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How Does A Court Decide Who Gets The Child Custody?

Undoubtedly the most traumatic and overwhelming aspect of separation is fighting for child custody. Splitting the roles, responsibilities, and care for your child can often be difficult to process. You would want to know everything about child custody:

  • Who will get custody?
  • Will my child stay with me? 
  • How will they be supported? 
  • Can they be relocated to another country? 

The Australian Family Court aims to look for the best possible outcome that is beneficial and least disruptive to the child. Besides, understanding how child custody and related law codes work out will help you win the case. Experienced family lawyers in Eastern Suburbs Melbourne can guide you throughout the child custody process and ensure the case is under your support.

In this article, you will understand how the family court determines who will get the child custody and how they can spend time with each parent.

How does Family Court Decide Child Custody?

For child custody, you and your former spouse need to make amends and decide on the terms of separation by either consent order or court order. One can issue consent orders once both the mutual parties agree on keeping the child’s custody together and submit the agreement to the family court. In case you both are unsuccessful in coming up with an agreement, the family will intervene and make the best decisions. In such cases, you need to issue a court order.

In both cases, you will need to engage with a trusted family law firm in Melbourne that can use its expertise to help you secure your rights as a parent.

Based On The Best Interest of the Child

The child custody decision taken by the court is supported by The Family Law Act 1975. This law governs child custody situations in Australia, ensuring the child’s best interests are considered and protected.

The Family Law Act 1975 also considers:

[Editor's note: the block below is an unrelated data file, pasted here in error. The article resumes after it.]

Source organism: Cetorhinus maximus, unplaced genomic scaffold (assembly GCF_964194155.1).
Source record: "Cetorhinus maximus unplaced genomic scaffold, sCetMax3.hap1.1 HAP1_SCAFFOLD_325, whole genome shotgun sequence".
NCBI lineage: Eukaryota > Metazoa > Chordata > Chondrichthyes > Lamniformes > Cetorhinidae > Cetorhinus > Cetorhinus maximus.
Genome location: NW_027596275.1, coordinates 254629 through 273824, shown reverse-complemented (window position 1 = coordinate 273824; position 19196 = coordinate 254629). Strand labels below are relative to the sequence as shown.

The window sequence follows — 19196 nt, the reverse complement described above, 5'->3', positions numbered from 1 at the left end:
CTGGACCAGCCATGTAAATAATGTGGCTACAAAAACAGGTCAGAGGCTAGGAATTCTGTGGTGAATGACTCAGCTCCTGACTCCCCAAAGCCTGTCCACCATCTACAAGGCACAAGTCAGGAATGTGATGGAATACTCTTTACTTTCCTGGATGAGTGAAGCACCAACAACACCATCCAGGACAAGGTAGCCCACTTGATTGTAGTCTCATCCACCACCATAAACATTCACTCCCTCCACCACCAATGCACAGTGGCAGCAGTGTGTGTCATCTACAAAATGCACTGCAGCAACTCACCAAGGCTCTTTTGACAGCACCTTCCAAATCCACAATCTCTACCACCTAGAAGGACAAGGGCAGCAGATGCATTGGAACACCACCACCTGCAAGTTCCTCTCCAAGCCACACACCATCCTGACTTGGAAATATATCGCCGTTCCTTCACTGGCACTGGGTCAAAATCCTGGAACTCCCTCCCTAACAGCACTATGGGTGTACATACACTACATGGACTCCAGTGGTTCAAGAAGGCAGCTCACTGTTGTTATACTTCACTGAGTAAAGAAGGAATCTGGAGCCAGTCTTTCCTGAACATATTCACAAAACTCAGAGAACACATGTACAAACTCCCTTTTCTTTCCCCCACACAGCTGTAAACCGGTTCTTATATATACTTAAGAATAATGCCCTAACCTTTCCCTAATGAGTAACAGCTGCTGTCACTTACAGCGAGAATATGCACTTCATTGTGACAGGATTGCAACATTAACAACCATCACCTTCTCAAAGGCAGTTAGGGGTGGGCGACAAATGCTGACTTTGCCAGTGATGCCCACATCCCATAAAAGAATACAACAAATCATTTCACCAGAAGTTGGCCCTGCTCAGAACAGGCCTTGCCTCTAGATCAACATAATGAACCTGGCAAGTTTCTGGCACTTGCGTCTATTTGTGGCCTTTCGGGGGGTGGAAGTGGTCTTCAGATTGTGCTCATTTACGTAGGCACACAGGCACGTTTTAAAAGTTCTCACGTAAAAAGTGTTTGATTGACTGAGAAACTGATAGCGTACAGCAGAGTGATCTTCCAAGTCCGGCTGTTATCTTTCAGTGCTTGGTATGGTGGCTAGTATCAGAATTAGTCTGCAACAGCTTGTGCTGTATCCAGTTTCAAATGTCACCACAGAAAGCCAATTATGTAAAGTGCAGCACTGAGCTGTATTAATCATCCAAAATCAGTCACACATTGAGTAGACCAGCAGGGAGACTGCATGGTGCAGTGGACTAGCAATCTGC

• Child’s meaningful relationship with both the parents
  • Child’s complete protection against physical or psychological harm (abuse, negligence, or family violence)

Apart from the child’s best interest, the family court will always consider and prioritise their safety.

Other factors that can determine the child’s custody include:

  • Child’s best interest
  • Child’s relationship with their parents and grandparents
  • Participation of each parent in their parenting role 
  • Whether the parent has fulfilled their duty with taking care of the child (physically, financially or otherwise)
  • Parents behaviour
  • The maturity, sex, lifestyle, culture, and traditions of the child and the parents
  • Family violence and/or a family violence order

Based On Parenting Orders

In case you and your former spouse cannot reach an agreement, you can choose to apply for parenting orders. Issued by the family court, parenting orders include details about parenting arrangements for a child. 

A parenting order deals with the following:

  • with whom the child will live with
  • how much time the child will spend with each parent or other individuals
  • who will take the parental responsibility
  • how the child will communicate with other parents or people
  • any aspect of the welfare, care, or the child’s development 

Can My Child be Relocated to Another Country?

  • If there is an order that states the child is to spend time with both the parents, they cannot be relocated. In case both the former partners are unsuccessful in coming up with an agreement, an application to the court must be made for orders allowing overseas travel. Again, the court will consider the best interests of the child/children.

If you need sound family law advice in Melbourne, get in touch with JK Lawyers. Their professional and experienced solicitors in Eastern Suburbs Melbourne will guide you throughout the child custody process and help secure your rights as a parent.

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by Sushree Swagatika

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